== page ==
HBO’s “Game of Thrones” won its final Emmy Award for outstanding drama series Sunday night, for the season nobody really liked, the season everyone nitpicked to death - and good for them.
What are you gonna do about it? Take solace in Amazon's "Fleabag," a rare gem of a show that won outstanding comedy series. It's British and brilliant, and has gained in popularity all year long as more and more viewers raved about it to their friends. People telling you to watch "Fleabag" aren't any more annoying than all those people who told you to watch "Game of Thrones," right? (Amazon founder and CEO Jeff Bezos owns The Washington Post.)
Now, with that business out of the way, let's talk about these hostless awards shows: It doesn't always work out so well, does it?
"You know what has a host?" asked ABC's late-night host Jimmy Kimmel, called to the stage at one point to present a category with his CBS rival, Stephen Colbert. "Applebee's has a host."
Both men have hosted past Emmy Awards shows, and although they were joking about the absence of one, the night's proceedings actually validated their digs. "You know who the real victims are, here?" Colbert asked. "Us." Followed by a joke that producers of awards shows might as well hand over all hosting duties that ubiquitous in-home listening device, Alexa.
And sure enough, the voice of Alexa butted in and presented the nominees. (Let's be careful here, guys. Too many awards shows like this one and Alexa really will get the job.)
Whereas the most recent Academy Awards seemed to function well enough without a host, the producers of Fox’s telecast decided to make a running gag of it from the get-go and throughout the night, dragging Homer Simpson, Anthony Anderson and Bryan Cranston into a sad opening bit about pinch-hitting and the glories of television and so on. It was the start of a sluggish and somewhat messy evening of odd segues and handoffs.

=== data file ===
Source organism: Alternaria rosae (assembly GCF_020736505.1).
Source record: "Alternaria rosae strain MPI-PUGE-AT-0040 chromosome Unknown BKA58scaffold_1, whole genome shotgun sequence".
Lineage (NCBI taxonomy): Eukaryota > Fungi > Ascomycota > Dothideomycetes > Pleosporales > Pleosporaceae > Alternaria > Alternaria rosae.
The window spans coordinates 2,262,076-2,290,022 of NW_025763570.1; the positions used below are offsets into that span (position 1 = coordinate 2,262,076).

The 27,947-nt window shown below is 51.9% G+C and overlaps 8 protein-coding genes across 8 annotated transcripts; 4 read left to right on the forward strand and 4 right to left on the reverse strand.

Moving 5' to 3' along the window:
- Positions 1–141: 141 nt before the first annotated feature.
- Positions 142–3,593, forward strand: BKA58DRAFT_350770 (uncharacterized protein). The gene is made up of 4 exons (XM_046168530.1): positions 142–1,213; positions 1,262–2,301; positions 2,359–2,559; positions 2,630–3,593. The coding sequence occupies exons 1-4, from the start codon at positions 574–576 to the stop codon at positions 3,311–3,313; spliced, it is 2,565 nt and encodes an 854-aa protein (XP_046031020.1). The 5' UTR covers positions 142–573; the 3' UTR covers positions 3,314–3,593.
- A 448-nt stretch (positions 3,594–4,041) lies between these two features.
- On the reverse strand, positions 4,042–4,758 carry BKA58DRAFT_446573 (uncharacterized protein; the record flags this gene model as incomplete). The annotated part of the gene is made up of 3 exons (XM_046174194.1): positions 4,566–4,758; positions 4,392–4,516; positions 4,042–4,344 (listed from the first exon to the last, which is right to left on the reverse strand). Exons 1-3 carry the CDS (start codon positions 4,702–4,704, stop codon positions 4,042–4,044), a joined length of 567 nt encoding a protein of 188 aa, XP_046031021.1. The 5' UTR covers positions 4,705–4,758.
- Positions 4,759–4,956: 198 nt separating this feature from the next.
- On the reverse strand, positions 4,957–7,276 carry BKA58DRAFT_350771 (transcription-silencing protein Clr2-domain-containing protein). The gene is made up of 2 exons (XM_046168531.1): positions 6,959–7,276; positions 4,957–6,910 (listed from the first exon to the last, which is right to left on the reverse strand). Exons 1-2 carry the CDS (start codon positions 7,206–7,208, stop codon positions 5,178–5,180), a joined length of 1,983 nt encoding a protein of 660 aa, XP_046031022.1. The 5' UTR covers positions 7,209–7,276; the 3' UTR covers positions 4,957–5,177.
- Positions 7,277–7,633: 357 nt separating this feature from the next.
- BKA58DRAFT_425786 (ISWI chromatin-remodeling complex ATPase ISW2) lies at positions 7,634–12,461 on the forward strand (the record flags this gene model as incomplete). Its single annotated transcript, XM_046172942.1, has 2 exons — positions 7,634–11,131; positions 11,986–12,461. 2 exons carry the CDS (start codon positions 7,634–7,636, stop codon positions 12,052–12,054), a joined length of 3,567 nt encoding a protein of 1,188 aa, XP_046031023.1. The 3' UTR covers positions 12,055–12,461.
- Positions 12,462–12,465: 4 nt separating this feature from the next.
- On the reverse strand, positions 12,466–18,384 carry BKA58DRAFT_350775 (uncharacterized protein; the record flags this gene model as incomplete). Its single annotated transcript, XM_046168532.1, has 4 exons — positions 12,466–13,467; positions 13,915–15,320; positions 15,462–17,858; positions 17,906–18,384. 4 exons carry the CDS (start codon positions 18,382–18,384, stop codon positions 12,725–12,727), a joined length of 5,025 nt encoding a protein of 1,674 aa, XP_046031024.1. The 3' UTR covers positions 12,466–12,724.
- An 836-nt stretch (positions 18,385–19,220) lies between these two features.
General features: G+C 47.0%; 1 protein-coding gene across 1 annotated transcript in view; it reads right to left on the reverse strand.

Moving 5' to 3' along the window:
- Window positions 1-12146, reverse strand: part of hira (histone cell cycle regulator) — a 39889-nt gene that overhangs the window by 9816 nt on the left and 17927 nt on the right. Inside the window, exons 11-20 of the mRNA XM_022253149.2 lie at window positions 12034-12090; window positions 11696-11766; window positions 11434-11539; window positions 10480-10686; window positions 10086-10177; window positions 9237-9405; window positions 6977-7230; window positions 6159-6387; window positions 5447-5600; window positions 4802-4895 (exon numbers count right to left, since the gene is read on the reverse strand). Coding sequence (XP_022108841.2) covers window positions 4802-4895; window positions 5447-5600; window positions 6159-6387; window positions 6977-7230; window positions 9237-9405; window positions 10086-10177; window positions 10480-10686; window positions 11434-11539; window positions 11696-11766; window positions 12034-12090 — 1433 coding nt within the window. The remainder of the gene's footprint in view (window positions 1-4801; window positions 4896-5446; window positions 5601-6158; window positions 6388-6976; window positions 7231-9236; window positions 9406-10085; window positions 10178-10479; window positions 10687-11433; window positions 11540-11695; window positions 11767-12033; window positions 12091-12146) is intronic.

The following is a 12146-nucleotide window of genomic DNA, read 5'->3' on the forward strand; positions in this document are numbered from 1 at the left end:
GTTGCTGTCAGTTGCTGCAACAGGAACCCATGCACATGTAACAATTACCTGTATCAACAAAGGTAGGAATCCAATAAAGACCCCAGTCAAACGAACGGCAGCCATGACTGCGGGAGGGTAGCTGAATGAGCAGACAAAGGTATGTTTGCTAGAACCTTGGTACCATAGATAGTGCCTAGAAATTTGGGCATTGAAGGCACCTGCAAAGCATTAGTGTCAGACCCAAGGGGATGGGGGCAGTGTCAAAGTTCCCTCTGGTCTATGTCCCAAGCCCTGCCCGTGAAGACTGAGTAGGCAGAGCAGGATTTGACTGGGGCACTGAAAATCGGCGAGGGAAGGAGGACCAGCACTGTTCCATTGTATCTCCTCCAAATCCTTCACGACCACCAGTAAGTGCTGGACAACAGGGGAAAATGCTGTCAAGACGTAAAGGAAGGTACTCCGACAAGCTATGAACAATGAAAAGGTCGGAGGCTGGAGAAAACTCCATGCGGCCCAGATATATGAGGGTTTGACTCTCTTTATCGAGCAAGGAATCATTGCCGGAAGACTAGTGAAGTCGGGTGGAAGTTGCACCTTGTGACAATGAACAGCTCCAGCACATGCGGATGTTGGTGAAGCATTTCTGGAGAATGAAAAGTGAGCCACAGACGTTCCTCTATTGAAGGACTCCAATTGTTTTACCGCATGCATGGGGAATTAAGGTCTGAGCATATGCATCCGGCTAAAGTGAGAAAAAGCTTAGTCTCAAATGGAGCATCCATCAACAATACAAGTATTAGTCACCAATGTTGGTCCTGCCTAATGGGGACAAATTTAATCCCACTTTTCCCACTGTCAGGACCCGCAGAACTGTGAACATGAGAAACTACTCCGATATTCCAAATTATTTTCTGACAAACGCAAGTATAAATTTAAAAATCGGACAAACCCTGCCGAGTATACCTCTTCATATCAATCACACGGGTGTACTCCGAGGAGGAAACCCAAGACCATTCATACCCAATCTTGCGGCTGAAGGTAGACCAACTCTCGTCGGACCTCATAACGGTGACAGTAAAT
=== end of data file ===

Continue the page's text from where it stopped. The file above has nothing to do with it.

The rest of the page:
Meanwhile, it was the viewer's good luck that the nominees in most of the categories were across-the-board stellar, representing some of the best TV made this century so far. TV is so good that we've apparently added an "in memoriam" reel to the Emmy proceedings for all the shows that had their final seasons in the past year.
Gratifying victories for viewers and critics alike included Billy Porter's lead actor award for FX drama "Pose" ("The category is love, y'all," Porter proclaimed in the voice of his character, Pray Tell, "LOVE"); a win for HBO's "Chernobyl" for outstanding limited series; Jharrel Jerome's lead actor award for Netflix's limited series "When They See Us"; and Michelle Williams's lead actress award for her portrayal of Broadway legend Gwen Verdon in FX's limited series "Fosse/Verdon" and her empowerment-laced, listen-to-women and pay-them-equally acceptance speech. (Standing ovation for that.)
Alex Borstein won her second consecutive supporting actress Emmy for Amazon’s comedy “The Marvelous Mrs. Maisel” - and she gave one of the evening’s other rousing acceptance speeches, with a salute to the memory of her Holocaust-surviving grandmother, who had the courage, Borstein said, to step out of a firing-squad line. “So step out of line, ladies,” Borstein said. “Step out of line!”